By working with each other and with people outside school, they form bonds and begin to reweave the ties of community. They discover their own capabilities by making a tangible difference in something that matters. They often bring their parents into the life of the community.
Last month, three Teach-for-America veterans with roots in Somerville led a community meeting to discuss possibilities for service learning in Somerville. After a terrific presentation, attendees engaged in lively and wide-ranging discussion.
Many thought that service learning should be a requirement. Former aldermanic candidate Fred Berman said that we think math or reading is important enough to make it a requirement. If we believe that citizenship and community service are important, we should require them as well. He suggested that younger kids look up to older kids, and older kids can set an example of service.
Others were more cautionary. They said that requiring service learning puts an additional burden on already-burdened teachers. Its quality can vary significantly based on the teacher’s enthusiasm. School Committee member Mark Niedergang expressed ambivalence about requiring it.
Rob Hollister, Dean of Tufts University’s Tisch College of Citizenship and Public Service, suggested an alternative to requirements: create service learning opportunities that are compelling. He added that students who have done service learning enhance the colleges that they attend and enrich the quality of their education. He believes that colleges can support service learning in their local communities.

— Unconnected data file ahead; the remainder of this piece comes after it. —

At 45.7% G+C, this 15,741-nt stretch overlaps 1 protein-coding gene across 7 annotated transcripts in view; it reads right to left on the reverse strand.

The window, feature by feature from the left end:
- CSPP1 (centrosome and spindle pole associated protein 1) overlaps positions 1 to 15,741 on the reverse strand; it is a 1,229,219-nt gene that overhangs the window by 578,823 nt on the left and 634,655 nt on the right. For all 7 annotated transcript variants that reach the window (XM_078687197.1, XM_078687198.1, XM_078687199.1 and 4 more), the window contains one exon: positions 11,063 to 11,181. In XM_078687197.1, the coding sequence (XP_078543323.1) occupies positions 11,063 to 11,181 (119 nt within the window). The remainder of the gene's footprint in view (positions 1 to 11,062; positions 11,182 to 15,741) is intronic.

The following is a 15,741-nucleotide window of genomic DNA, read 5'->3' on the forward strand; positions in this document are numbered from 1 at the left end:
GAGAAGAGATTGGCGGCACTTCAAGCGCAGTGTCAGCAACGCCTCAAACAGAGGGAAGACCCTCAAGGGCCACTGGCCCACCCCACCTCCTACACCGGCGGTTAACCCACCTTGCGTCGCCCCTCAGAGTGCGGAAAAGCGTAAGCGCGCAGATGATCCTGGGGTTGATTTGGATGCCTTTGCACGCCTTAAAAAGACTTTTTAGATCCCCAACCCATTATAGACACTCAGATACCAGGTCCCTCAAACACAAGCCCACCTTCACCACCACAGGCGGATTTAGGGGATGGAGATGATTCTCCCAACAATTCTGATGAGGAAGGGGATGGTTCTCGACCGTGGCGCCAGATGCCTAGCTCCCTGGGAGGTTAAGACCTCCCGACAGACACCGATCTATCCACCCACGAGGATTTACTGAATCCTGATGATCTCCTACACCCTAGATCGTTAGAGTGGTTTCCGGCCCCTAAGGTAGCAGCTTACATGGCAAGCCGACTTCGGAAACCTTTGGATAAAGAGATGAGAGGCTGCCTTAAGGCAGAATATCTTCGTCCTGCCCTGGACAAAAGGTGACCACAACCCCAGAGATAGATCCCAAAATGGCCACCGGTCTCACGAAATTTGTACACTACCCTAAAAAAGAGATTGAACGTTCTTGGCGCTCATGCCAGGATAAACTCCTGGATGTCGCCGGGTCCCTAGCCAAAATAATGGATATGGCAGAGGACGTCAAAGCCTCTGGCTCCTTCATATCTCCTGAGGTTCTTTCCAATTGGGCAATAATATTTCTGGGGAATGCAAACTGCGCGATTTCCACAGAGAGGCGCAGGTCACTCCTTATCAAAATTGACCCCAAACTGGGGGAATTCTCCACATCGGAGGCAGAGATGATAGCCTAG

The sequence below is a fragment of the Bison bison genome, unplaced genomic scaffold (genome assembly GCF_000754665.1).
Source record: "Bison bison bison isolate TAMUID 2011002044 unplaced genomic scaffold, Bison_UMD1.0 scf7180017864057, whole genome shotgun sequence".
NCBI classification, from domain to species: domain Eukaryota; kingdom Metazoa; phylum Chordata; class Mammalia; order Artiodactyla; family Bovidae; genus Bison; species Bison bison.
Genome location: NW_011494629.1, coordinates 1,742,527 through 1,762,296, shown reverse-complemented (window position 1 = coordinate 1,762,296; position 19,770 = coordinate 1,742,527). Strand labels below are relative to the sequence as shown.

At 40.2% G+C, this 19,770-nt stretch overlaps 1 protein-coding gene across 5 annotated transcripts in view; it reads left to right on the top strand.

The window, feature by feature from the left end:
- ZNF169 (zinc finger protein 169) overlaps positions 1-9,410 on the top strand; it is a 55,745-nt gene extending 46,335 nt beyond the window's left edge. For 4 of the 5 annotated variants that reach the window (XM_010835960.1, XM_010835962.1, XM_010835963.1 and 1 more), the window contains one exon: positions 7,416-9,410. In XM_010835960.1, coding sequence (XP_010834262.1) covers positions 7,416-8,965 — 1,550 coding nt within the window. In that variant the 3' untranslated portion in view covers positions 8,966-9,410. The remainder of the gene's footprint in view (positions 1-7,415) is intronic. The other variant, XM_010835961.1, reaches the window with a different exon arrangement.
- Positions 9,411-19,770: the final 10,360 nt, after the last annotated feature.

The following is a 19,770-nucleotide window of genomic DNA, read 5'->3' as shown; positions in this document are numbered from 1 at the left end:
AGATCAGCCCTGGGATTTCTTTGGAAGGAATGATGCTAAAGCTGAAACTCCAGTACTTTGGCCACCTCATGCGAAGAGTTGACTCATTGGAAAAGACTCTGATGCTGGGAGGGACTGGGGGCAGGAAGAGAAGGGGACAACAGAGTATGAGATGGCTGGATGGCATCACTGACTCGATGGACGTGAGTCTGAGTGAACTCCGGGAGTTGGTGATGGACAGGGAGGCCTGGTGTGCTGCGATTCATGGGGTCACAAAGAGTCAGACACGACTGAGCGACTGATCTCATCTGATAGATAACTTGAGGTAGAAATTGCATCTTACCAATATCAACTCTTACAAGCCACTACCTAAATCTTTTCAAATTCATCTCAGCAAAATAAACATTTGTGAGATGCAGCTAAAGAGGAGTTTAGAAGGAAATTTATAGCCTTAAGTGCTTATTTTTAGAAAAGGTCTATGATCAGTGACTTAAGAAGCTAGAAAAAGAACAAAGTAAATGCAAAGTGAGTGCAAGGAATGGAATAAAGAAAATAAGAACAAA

Regarding when to begin service learning, School Committee member Mary Jo Rosetti thought that the younger that it begins, the more effective it will be. I agree. It’s possible to find something meaningful for kids to do in almost every grade level. Rosetti and Niedergang believe that we should research the best practices across the U.S. and then improve on them.
Local activist Alex Pirie anticipated that service-learning might suffer from a disparity in students’ income levels, where the more advantaged are more able to participate. He thinks that there are solutions, however. Others said that students with little to do at home have become enthusiastic participants.
An official from the Massachusetts Department of Education said that its important to “map” services performed onto the curriculum. That is, to effectively align service activities with their related subjects to yield the greatest learning.
Pirie, described an unanticipated benefit of the service learning in which he was involved. Adults are better behaved when young people are watching them. And students’ intolerance of tedium makes meetings go faster.
By the end of the evening, my mind was alive with the possibilities and challenges of implementing service learning. My ward’s School Committee member, Adam Sweeting, praised the Teach-for-America vets for bringing together parents, teachers, union officers, School Committee members, administrators, and activists. He thought it was a great first discussion of what is happening and what could happen. I think that he’s right, but I wonder who is going to make it happen.